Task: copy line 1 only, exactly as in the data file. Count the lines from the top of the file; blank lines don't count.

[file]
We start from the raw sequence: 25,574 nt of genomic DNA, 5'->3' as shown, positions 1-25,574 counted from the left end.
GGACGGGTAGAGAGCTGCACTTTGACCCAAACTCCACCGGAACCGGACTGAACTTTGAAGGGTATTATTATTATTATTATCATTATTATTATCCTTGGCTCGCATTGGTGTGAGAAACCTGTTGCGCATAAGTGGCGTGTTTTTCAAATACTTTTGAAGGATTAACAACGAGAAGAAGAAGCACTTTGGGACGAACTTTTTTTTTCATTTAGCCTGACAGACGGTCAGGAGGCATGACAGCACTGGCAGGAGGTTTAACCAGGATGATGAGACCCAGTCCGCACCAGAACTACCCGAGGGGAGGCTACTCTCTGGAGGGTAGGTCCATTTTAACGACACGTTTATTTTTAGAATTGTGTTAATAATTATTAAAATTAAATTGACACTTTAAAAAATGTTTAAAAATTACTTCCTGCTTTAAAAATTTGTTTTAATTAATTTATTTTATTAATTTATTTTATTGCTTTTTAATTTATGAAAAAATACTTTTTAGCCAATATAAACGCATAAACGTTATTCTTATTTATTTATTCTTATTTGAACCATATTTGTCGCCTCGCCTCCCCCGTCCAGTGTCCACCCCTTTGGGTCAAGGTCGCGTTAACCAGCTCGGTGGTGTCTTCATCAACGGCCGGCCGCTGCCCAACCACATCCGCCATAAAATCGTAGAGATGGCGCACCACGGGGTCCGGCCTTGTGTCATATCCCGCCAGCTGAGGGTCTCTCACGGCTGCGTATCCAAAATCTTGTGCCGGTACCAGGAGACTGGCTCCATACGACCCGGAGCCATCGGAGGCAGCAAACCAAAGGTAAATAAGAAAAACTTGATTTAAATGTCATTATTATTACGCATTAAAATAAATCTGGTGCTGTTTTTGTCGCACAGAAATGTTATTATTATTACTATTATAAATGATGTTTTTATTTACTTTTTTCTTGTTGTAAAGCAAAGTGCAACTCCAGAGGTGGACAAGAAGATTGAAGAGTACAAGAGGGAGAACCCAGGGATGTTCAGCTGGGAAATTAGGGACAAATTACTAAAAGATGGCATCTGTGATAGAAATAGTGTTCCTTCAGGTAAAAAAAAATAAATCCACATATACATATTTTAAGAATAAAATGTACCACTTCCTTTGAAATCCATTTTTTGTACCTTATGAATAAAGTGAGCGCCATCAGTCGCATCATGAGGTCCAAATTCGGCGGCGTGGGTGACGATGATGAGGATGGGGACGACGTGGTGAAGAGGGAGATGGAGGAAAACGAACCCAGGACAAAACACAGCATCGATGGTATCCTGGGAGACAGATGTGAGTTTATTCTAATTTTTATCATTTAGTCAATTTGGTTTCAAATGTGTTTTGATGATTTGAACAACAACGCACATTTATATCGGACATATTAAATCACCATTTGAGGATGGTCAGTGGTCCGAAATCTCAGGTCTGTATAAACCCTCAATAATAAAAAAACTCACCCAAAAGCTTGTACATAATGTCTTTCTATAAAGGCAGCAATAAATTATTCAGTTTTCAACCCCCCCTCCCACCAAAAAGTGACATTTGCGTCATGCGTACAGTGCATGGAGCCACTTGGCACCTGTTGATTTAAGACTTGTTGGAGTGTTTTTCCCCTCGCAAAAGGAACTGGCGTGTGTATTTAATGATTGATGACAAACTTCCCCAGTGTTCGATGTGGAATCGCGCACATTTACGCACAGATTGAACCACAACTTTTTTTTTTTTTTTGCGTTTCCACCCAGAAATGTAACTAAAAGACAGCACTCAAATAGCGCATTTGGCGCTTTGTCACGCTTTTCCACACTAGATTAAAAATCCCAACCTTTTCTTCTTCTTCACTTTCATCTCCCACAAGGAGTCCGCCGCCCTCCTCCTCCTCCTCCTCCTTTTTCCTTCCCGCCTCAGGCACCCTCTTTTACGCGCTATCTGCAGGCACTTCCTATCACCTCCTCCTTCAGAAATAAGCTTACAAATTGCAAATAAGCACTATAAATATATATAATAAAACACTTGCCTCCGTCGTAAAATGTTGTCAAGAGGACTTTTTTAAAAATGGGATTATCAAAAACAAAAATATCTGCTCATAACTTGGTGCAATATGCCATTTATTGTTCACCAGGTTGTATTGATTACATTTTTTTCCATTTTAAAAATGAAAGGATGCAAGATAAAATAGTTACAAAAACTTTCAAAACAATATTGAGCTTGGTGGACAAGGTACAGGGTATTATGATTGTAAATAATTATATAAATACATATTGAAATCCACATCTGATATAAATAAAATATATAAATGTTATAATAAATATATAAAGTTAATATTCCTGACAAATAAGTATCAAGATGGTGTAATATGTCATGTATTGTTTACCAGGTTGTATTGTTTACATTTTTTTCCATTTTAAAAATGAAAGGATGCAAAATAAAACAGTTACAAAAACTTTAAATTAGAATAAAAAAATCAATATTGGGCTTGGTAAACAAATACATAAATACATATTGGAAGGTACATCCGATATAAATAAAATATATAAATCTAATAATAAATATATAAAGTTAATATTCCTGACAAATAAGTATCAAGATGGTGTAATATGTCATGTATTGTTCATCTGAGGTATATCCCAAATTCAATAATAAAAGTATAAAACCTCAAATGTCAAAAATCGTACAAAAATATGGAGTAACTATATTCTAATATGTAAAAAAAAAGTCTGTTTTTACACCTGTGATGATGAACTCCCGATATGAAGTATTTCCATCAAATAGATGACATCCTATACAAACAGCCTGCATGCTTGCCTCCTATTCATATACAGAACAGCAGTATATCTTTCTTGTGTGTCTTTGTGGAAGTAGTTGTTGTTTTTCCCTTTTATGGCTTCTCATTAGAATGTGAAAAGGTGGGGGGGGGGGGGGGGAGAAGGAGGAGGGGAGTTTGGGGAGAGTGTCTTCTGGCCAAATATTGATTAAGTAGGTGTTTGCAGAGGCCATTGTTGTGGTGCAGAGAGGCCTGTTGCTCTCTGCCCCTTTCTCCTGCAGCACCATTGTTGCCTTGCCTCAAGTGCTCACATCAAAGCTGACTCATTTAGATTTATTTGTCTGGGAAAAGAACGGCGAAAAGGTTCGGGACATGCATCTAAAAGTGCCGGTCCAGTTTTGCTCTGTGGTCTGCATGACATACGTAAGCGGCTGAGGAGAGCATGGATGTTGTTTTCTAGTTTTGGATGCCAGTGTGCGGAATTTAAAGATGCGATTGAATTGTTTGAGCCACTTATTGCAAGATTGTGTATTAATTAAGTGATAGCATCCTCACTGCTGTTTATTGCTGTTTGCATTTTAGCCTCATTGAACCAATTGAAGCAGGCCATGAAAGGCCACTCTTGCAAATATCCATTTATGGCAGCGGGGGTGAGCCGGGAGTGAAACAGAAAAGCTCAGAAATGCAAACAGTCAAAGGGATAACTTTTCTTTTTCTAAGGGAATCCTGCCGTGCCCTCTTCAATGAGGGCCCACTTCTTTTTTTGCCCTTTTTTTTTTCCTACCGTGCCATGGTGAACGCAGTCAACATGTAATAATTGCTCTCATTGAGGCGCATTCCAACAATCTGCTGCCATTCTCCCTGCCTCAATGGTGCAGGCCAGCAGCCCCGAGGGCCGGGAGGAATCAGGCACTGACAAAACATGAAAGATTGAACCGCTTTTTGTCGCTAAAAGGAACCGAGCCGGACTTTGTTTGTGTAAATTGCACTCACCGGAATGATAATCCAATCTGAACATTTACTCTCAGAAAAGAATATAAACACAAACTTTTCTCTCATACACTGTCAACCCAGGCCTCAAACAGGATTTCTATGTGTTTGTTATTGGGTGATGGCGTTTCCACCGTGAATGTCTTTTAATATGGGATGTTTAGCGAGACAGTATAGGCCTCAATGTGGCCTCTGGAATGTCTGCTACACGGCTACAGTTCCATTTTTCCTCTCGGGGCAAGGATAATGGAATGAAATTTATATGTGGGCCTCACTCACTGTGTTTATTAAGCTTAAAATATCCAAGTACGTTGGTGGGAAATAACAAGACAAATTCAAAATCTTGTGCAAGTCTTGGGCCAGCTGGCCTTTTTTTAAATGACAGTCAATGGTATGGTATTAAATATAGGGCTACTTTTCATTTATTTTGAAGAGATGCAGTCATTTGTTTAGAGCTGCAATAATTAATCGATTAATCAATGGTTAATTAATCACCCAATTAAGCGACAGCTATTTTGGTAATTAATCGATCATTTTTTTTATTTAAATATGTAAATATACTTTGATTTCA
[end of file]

We start from the raw sequence: 25,574 nt of genomic DNA, 5'->3' as shown, positions 1-25,574 counted from the left end.